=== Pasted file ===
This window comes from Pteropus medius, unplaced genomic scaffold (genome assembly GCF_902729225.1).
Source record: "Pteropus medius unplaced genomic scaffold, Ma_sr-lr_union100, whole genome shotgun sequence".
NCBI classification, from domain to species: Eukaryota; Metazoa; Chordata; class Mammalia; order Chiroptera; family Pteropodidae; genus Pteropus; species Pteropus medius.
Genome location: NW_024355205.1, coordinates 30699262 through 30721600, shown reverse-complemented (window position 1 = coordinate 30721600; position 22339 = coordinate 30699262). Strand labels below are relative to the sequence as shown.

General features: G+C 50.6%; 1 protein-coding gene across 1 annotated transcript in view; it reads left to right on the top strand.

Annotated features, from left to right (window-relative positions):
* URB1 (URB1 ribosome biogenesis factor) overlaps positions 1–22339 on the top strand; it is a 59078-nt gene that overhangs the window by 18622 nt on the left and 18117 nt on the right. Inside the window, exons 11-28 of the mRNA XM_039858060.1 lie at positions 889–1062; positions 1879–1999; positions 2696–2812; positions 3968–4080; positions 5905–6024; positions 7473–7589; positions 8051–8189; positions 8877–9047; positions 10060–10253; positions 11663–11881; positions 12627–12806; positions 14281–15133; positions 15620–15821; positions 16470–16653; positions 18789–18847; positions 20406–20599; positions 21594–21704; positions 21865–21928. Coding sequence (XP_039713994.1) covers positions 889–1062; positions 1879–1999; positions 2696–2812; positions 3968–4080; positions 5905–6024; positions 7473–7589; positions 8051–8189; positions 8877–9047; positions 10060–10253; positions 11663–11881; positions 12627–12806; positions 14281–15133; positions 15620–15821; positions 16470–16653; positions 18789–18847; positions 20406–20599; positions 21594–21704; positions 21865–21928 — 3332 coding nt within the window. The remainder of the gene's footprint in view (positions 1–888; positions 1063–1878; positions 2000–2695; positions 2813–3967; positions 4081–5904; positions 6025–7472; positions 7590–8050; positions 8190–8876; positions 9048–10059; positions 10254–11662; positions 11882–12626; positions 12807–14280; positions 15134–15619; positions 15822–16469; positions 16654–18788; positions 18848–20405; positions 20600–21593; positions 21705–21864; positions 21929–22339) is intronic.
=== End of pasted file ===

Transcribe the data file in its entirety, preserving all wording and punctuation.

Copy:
This window comes from Pteropus medius, unplaced genomic scaffold (genome assembly GCF_902729225.1).
Source record: "Pteropus medius unplaced genomic scaffold, Ma_sr-lr_union100, whole genome shotgun sequence".
NCBI classification, from domain to species: Eukaryota; Metazoa; Chordata; class Mammalia; order Chiroptera; family Pteropodidae; genus Pteropus; species Pteropus medius.
Genome location: NW_024355205.1, coordinates 30699262 through 30721600, shown reverse-complemented (window position 1 = coordinate 30721600; position 22339 = coordinate 30699262). Strand labels below are relative to the sequence as shown.

General features: G+C 50.6%; 1 protein-coding gene across 1 annotated transcript in view; it reads left to right on the top strand.

Annotated features, from left to right (window-relative positions):
* URB1 (URB1 ribosome biogenesis factor) overlaps positions 1–22339 on the top strand; it is a 59078-nt gene that overhangs the window by 18622 nt on the left and 18117 nt on the right. Inside the window, exons 11-28 of the mRNA XM_039858060.1 lie at positions 889–1062; positions 1879–1999; positions 2696–2812; positions 3968–4080; positions 5905–6024; positions 7473–7589; positions 8051–8189; positions 8877–9047; positions 10060–10253; positions 11663–11881; positions 12627–12806; positions 14281–15133; positions 15620–15821; positions 16470–16653; positions 18789–18847; positions 20406–20599; positions 21594–21704; positions 21865–21928. Coding sequence (XP_039713994.1) covers positions 889–1062; positions 1879–1999; positions 2696–2812; positions 3968–4080; positions 5905–6024; positions 7473–7589; positions 8051–8189; positions 8877–9047; positions 10060–10253; positions 11663–11881; positions 12627–12806; positions 14281–15133; positions 15620–15821; positions 16470–16653; positions 18789–18847; positions 20406–20599; positions 21594–21704; positions 21865–21928 — 3332 coding nt within the window. The remainder of the gene's footprint in view (positions 1–888; positions 1063–1878; positions 2000–2695; positions 2813–3967; positions 4081–5904; positions 6025–7472; positions 7590–8050; positions 8190–8876; positions 9048–10059; positions 10254–11662; positions 11882–12626; positions 12807–14280; positions 15134–15619; positions 15822–16469; positions 16654–18788; positions 18848–20405; positions 20600–21593; positions 21705–21864; positions 21929–22339) is intronic.